It’s no big secret that most fans and racers want different things from a racing program. However, the best way to quantify what fans and racers like and don’t like is to have them complete a brief survey at the track each season. Have basic questions on there, such as:

“What’s your favorite division?”
“What is your favorite thing about this track?”
“Do you think we have too many specials or not enough? What specials would you like to see more of?”
“How many times a month do you typically attend the races?”
“What is an area where you’d like to see improvement?”
“What’s your favorite concession stand food?”

Of course, wrap it up with a section where the person filling out the survey can include general comments and suggestions.

Heath Lawson photo

To encourage participation in the survey, draw a few random ones later that night with the winner(s) getting a pair of free passes to an upcoming event.

Again, you can’t appease everyone, but it’s always good to keep your finger on the pulse of your patrons. Finding that happy medium for your paying customers could be the difference in running a successful track or having to close the doors for good.

#4: It’s All About Family

This is perhaps the simplest tip I’ve included in this list, but it’s something that I see a lot of tracks still not doing. If you are a track that sells alcohol and allows smoking in the grandstand area, it’s imperative that you have a family section, where there is no drinking or smoking allowed.

As a sport, dirt track racing is a very small market. We have a limited draw on how many fans we can attract on any given night. I can’t stress enough how important it is to not give any one person a reason to not want to attend. There’s nothing wrong with folks wanting to enjoy cold beers while at the track, but keep in mind that some parents might not want their young children around it.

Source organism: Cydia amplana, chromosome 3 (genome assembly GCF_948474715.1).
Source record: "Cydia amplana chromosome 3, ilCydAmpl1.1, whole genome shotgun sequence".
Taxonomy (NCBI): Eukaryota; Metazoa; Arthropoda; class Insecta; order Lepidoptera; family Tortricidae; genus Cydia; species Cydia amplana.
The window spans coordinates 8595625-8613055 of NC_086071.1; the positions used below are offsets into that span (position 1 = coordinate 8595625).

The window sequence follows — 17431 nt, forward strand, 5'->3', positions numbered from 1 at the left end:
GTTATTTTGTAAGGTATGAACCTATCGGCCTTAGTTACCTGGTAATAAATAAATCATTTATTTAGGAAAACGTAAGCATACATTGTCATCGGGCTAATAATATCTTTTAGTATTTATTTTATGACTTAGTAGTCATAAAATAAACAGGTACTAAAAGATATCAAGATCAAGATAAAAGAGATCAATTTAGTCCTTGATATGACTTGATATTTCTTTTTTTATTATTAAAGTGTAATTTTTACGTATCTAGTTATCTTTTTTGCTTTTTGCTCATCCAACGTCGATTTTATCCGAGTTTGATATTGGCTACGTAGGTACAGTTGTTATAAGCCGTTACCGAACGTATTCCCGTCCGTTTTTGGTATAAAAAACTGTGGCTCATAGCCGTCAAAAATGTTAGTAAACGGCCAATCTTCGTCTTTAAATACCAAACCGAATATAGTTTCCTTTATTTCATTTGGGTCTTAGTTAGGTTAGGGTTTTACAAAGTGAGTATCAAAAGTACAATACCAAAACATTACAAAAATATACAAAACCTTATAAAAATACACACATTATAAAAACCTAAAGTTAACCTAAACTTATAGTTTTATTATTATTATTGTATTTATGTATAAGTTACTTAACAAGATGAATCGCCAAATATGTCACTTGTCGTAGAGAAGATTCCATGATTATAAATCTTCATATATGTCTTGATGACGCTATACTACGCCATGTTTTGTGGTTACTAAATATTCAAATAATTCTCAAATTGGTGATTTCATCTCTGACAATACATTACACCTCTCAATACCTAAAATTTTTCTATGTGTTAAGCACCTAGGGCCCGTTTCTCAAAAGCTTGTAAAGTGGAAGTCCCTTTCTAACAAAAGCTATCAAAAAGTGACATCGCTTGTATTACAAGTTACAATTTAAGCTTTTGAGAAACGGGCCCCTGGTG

As a result, clearly post signage that designates certain areas as “Family Sections,” where alcohol and smoking are not allowed. Make sure to have your staff regularly monitoring the areas to make sure the rules are being respected. In addition, have your announcer remind the crowd a few times each night about the family section and where it’s located.

#5: Time and Time Again

Like my previous article about the importance of timeliness in a dirt track show – and  I can’t stress it enough – we live in a world where people have short attention spans and have become accustomed to instant gratification. A weekly racing program should ideally not exceed three hours. As a point of reference, look at how long most professional sporting events last. Usually it’s in the three-hour range. These days, even the longest of movies rarely extend past three hours, with most being more in the two-hour range.

A three-hour show gives fans a nice bang for their buck, and then allows them to move on down the road. Regularly holding your crowd hostage for five-to-six hours will only bite you in the butt in the long run. Your average, casual fan just isn’t going to make it a priority to come back. Without their regular support you lose front-gate revenue as well as concession revenue.

Hopefully these five simple tips will be applicable to some of the track owners and promoters, who read this article. Keeping the customer happy is always a good thing, and if we all work together there’s no reason we can’t make it happen.

About the author

Ben Shelton

Ben got his start at historic Riverside International Speedway. His accomplished motorsports media career includes journalist, race announcer, and on-air personality.